The most important element in my financial plan is initiating, maintaining, and improving the factors that create, stabilize, and increase the cash flow. These items are:
Commercial lending is currently set at 7% for long term (20 year) lending.
The Break Even chart assumes fixed monthly expenses of approximately $9,600. The expenses are the total of estimated monthly utilities, phone, payroll, legal, insurance, marketing and rent figures. Variable monthly costs are shown as a percentage of total sales. Average Monthly Sales for the first year are anticipated around $13,200 and the break even point would be at $10,069, leaving adequate room and cash flow for possible costs initially overlooked. These figures show a comfortable cushion for operating expenses.
The company will show a profit in the first year of operation. The yearly analysis is indicated in the table below, and the monthly analysis can be found in the appendix. Our most significant operating expenses will be payroll, marketing, and rent. We project a modest net profit increasing gradually over the next three years as we streamline operations.
Long Term Debt: My long term debt payments are based on a 10-year note, principle balance of $100,800 @ 7% interest. Principal repayments are shown below, while interest is listed in the profit and Loss. Although the yearly projections indicate a straight-line repayment, we may pay off more principal after year one, depending on cash flow.
Capital Improvements: Making changes to the play structure will need to occur as to keep the facility fresh and new for customers. These changes will take place on an annual basis after the first year with the liquidation of old play materials and the acquisition of new ones.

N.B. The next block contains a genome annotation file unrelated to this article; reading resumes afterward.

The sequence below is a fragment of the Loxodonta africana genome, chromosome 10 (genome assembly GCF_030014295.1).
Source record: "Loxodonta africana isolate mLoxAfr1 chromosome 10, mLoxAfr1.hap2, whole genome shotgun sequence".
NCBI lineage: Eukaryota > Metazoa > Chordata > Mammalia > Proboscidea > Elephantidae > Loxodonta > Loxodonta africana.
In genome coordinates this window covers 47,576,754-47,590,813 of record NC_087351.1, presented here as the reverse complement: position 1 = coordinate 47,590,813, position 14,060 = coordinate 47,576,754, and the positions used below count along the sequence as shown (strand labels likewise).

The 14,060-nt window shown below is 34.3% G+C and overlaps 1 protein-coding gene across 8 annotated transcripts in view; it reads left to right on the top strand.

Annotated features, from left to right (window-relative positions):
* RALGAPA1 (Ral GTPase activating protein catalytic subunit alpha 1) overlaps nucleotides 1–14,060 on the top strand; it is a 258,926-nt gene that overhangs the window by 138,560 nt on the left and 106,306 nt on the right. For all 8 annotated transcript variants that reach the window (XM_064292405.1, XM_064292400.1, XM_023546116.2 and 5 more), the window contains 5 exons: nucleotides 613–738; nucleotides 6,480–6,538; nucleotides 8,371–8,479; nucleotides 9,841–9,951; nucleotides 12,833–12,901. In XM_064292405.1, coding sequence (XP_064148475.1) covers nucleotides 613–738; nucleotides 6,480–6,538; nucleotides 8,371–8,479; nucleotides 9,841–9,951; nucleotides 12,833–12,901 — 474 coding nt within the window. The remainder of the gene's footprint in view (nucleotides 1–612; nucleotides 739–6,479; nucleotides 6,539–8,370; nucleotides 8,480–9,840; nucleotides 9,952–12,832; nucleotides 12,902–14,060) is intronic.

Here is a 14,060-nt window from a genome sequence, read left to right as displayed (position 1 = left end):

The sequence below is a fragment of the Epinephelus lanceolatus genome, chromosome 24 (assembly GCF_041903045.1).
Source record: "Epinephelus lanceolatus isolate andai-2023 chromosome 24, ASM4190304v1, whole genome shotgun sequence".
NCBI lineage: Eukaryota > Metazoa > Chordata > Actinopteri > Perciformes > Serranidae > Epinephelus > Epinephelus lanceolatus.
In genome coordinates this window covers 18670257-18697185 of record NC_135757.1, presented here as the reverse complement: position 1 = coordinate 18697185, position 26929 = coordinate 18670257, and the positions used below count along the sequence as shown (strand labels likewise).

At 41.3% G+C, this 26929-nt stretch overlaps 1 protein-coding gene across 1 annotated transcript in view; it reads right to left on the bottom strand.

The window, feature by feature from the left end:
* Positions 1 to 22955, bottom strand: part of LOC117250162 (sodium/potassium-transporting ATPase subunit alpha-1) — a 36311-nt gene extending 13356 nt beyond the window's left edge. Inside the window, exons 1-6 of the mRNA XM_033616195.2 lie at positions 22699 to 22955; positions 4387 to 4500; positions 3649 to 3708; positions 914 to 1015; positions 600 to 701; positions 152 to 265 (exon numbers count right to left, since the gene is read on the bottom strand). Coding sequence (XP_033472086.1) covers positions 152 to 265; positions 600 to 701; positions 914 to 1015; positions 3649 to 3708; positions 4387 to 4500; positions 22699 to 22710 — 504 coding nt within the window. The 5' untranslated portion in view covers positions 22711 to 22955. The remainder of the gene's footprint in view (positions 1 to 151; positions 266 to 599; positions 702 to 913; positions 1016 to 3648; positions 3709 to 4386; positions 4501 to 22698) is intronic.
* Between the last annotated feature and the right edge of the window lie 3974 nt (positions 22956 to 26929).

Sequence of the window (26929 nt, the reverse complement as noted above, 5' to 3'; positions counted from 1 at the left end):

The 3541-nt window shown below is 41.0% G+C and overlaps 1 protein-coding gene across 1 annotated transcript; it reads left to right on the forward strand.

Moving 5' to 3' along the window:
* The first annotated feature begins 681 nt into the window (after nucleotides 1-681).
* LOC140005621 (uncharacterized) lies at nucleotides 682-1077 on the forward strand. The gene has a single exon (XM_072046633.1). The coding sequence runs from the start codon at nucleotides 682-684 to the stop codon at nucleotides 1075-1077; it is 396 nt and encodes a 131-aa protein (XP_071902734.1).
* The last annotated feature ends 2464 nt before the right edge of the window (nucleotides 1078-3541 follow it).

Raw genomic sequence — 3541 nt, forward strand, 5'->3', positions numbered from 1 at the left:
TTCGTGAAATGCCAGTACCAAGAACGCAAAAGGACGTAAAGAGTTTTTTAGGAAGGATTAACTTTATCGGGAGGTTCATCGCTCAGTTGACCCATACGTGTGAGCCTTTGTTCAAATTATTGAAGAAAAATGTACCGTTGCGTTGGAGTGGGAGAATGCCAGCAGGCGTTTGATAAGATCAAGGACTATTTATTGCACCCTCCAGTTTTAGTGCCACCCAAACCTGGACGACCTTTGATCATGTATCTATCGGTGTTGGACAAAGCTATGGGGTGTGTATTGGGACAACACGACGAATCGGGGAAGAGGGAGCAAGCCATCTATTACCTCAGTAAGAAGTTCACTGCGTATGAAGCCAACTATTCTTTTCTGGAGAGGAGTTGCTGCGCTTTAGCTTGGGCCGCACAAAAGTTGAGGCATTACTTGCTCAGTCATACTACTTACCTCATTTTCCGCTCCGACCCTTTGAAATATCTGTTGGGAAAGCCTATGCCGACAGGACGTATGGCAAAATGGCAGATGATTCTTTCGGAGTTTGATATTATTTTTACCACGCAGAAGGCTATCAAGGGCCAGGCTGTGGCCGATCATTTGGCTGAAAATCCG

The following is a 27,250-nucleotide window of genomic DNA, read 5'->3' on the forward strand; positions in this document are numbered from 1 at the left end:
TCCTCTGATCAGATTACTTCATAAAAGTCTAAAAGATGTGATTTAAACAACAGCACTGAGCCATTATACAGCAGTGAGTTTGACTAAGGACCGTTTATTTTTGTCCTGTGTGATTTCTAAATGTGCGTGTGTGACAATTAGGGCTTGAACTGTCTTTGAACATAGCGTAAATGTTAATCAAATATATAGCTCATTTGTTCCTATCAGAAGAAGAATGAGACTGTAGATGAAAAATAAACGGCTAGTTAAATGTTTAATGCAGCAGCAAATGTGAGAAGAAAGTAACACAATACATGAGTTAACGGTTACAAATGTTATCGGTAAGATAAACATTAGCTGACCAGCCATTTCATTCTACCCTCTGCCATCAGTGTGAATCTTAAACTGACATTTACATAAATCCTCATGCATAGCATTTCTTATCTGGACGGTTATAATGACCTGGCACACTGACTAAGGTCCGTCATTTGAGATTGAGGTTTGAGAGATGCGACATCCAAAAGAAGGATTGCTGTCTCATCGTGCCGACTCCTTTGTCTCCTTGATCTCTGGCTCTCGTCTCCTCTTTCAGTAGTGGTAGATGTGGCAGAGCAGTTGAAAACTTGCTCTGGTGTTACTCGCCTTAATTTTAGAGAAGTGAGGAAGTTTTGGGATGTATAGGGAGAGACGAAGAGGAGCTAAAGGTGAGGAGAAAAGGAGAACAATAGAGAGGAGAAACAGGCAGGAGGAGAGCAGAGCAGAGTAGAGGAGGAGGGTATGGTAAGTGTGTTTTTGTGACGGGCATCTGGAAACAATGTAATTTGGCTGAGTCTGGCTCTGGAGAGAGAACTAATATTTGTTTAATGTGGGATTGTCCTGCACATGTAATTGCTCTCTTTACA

My Projected Balance Sheet shows that I should not have any difficulty meeting my debt obligations. My Marketing Plan should be sufficient to meet the projections. Most significantly, Cabin Fever's net worth will increase to approximately $77,500 by year three.
The following table outlines some of the more important ratios from the Recreation Center industry. The final column, Industry Profile, details specific ratios based on the industry as it is classified by the Standard Industry Classification (SIC) code, 7999.
We project a higher ratio of long-term to short-term liabilities than is the industry standard. We also project higher expenses for operating expenses and advertising; part of this discrepancy is the result of being a start-up, with no existing reputation. Another is our committment to pay employees a fair wage with decent benefits, including sick time and vacation time. All asset to liability ratios indicate a high ability to pay our creditors.